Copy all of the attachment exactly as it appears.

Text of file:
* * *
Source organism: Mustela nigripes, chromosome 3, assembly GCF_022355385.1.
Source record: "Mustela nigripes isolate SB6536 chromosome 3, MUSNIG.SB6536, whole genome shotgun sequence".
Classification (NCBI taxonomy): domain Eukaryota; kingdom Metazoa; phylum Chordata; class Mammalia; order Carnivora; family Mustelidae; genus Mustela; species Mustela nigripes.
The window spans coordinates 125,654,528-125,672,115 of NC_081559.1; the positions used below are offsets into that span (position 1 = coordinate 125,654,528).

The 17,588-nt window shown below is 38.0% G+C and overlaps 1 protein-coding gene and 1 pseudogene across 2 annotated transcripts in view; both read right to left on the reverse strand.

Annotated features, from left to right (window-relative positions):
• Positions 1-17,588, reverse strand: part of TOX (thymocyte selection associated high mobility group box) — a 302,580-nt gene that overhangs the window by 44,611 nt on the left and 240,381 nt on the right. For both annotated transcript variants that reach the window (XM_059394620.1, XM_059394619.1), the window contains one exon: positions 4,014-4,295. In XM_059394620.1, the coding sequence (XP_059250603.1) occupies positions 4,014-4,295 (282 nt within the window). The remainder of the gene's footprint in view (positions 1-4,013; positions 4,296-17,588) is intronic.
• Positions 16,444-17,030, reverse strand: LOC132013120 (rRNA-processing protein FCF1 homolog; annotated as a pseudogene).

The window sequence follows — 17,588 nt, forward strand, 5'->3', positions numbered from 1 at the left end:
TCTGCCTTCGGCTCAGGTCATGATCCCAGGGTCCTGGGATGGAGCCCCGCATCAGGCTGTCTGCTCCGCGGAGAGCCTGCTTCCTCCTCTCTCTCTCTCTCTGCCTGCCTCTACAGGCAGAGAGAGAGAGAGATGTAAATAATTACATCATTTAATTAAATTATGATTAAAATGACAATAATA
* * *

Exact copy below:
Source organism: Mustela nigripes, chromosome 3, assembly GCF_022355385.1.
Source record: "Mustela nigripes isolate SB6536 chromosome 3, MUSNIG.SB6536, whole genome shotgun sequence".
Classification (NCBI taxonomy): domain Eukaryota; kingdom Metazoa; phylum Chordata; class Mammalia; order Carnivora; family Mustelidae; genus Mustela; species Mustela nigripes.
The window spans coordinates 125,654,528-125,672,115 of NC_081559.1; the positions used below are offsets into that span (position 1 = coordinate 125,654,528).

The 17,588-nt window shown below is 38.0% G+C and overlaps 1 protein-coding gene and 1 pseudogene across 2 annotated transcripts in view; both read right to left on the reverse strand.

Annotated features, from left to right (window-relative positions):
• Positions 1-17,588, reverse strand: part of TOX (thymocyte selection associated high mobility group box) — a 302,580-nt gene that overhangs the window by 44,611 nt on the left and 240,381 nt on the right. For both annotated transcript variants that reach the window (XM_059394620.1, XM_059394619.1), the window contains one exon: positions 4,014-4,295. In XM_059394620.1, the coding sequence (XP_059250603.1) occupies positions 4,014-4,295 (282 nt within the window). The remainder of the gene's footprint in view (positions 1-4,013; positions 4,296-17,588) is intronic.
• Positions 16,444-17,030, reverse strand: LOC132013120 (rRNA-processing protein FCF1 homolog; annotated as a pseudogene).

The window sequence follows — 17,588 nt, forward strand, 5'->3', positions numbered from 1 at the left end:
TCTGCCTTCGGCTCAGGTCATGATCCCAGGGTCCTGGGATGGAGCCCCGCATCAGGCTGTCTGCTCCGCGGAGAGCCTGCTTCCTCCTCTCTCTCTCTCTCTGCCTGCCTCTACAGGCAGAGAGAGAGAGAGATGTAAATAATTACATCATTTAATTAAATTATGATTAAAATGACAATAATA